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American Association for the Surgery of Trauma Organ Injury Scale for Kidney Injuries Predicts Nephrectomy, Dialysis, and Death in Patients with Blunt Injury and Nephrectomy for Penetrating Injuries

Kuan, James K. MD; Wright, Jonathan L. MD, MS; Nathens, Avery B. MD, MPH, PhD; Rivara, Frederick P. MD, MPH; Wessells, Hunter MD

The Journal of Trauma: Injury, Infection, and Critical Care: February 2006 - Volume 60 - Issue 2 - p 351-356
doi: 10.1097/01.ta.0000202509.32188.72
Original Articles

Background: Despite broad clinical use of the American Association of the Surgery of Trauma (AAST) injury scale for kidney, it has only been found to predict the need for renal surgery in single institution series. We sought to validate this scheme for morbidity and mortality in a national cohort of patients with renal injury.

Methods: A retrospective cohort design was used to determine the association between increasing AAST scores and nephrectomy, dialysis, and mortality. The cohort included all patients with a renal injury in the National Trauma Data Bank (NTDB) from 1994 and 2003. Univariate and multivariate prediction models were used for analysis of data.

Results: At the time of review, a total of 742,774 patient records were registered in the NTDB. Renal injury occurred in 8465 patients (1.2%). Increasing injury grade was associated with a greater nephrectomy (RR 12–127), dialysis (RR 1.3–4.7), and mortality (RR 1.3–1.9) rate for blunt kidney injury. For penetrating injury, nephrectomy was the only outcome that was associated with higher grades of renal injury with a RR of 7.7 to 31 for grades III to V injuries.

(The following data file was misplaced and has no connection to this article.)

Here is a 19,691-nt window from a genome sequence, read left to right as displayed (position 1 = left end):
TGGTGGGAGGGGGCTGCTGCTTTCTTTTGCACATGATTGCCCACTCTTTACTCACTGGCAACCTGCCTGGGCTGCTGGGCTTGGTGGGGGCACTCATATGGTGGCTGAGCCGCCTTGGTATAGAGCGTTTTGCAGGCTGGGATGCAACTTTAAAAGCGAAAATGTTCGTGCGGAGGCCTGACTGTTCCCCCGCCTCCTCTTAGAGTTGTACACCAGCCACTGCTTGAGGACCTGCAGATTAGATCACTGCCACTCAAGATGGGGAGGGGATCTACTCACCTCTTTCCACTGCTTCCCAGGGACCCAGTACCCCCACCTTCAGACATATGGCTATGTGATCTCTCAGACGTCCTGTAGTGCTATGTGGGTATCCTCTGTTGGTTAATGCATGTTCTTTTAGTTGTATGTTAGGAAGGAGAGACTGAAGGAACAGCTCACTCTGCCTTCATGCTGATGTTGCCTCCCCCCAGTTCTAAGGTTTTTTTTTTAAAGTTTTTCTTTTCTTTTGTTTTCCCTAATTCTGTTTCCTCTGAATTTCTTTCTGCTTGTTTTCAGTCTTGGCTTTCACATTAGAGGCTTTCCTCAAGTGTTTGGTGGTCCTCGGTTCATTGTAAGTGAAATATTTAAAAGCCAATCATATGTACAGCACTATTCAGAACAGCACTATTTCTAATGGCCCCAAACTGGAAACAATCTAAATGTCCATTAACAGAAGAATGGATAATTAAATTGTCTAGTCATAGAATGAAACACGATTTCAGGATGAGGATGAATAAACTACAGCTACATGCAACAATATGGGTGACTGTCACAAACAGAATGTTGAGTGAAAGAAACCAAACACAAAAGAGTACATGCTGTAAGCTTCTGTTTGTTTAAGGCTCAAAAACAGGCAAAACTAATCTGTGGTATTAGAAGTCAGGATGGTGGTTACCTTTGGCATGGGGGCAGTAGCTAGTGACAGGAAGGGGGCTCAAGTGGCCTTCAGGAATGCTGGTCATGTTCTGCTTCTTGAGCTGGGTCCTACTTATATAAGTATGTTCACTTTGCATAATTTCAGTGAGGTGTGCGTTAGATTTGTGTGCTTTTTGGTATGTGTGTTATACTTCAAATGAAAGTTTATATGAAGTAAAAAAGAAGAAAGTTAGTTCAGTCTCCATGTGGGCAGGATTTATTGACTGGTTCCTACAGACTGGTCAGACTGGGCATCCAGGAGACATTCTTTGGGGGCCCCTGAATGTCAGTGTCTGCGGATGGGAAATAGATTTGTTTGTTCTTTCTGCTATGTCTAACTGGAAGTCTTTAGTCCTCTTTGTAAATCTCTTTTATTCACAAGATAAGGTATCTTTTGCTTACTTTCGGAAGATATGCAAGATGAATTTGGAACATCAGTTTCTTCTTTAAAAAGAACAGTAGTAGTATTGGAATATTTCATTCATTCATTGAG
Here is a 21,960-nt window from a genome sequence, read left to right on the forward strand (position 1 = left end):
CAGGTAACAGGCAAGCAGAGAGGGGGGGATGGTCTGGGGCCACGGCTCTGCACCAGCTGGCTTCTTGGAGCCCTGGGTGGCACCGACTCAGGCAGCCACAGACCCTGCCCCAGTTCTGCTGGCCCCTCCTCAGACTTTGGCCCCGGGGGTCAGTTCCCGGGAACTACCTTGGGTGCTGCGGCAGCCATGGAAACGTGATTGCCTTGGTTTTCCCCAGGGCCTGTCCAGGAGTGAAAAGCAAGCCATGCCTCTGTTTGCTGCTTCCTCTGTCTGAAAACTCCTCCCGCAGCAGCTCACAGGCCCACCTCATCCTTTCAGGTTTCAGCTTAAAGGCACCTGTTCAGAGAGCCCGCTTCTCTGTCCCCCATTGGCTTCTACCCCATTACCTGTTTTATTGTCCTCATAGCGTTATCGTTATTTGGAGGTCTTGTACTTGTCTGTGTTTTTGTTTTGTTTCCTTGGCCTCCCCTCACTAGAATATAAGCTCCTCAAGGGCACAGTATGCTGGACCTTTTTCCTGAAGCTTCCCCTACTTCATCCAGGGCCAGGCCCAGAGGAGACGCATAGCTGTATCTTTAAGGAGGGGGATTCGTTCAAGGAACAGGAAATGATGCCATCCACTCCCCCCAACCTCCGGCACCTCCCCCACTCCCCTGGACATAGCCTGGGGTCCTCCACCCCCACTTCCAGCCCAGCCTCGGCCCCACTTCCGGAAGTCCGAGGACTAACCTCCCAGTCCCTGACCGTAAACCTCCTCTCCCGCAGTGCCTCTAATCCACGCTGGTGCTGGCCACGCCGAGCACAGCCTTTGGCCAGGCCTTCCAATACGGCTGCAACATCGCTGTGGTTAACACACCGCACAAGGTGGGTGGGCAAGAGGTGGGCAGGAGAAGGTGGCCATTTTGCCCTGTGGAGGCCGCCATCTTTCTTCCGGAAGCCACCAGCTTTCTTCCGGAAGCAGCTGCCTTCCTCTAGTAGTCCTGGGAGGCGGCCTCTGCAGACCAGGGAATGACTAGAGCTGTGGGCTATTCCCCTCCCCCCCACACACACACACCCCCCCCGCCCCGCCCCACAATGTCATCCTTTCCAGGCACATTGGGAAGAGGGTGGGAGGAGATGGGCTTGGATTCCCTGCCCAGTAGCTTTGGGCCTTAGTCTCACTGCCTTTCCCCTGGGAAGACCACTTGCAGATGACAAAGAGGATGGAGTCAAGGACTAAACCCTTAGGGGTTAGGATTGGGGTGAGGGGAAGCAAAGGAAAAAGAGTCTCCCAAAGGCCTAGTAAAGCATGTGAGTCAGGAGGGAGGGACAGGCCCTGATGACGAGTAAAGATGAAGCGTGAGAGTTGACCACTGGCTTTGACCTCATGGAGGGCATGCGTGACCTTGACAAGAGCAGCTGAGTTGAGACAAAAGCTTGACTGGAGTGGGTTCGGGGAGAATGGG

Conclusion: The AAST injury scale for kidney predicts for morbidity in blunt and penetrating renal injury and for mortality in blunt injury. Thus, we continue to support its use as a clinical and research tool.

From the Department of Urology, University of Washington Medical Center (J.K.K., J.L.W., H.W.), Department of Surgery (A.B.N.), Departments of Pediatrics and Epidemiology (F.P.R.), University of Washington Medical Center; and the Harborview Injury Prevention Research Center (J.L.W., A.B.N., F.P.R., H.W.), Seattle, Washington.

Submitted for publication November 1, 2005.

Accepted for publication December 15, 2005.

Address for Reprints: Hunter Wessells, MD, Department of Urology, Box 359868, Harborview Medical Center, 325 Ninth Avenue, Seattle, WA 98104; email:

© 2006 Lippincott Williams & Wilkins, Inc.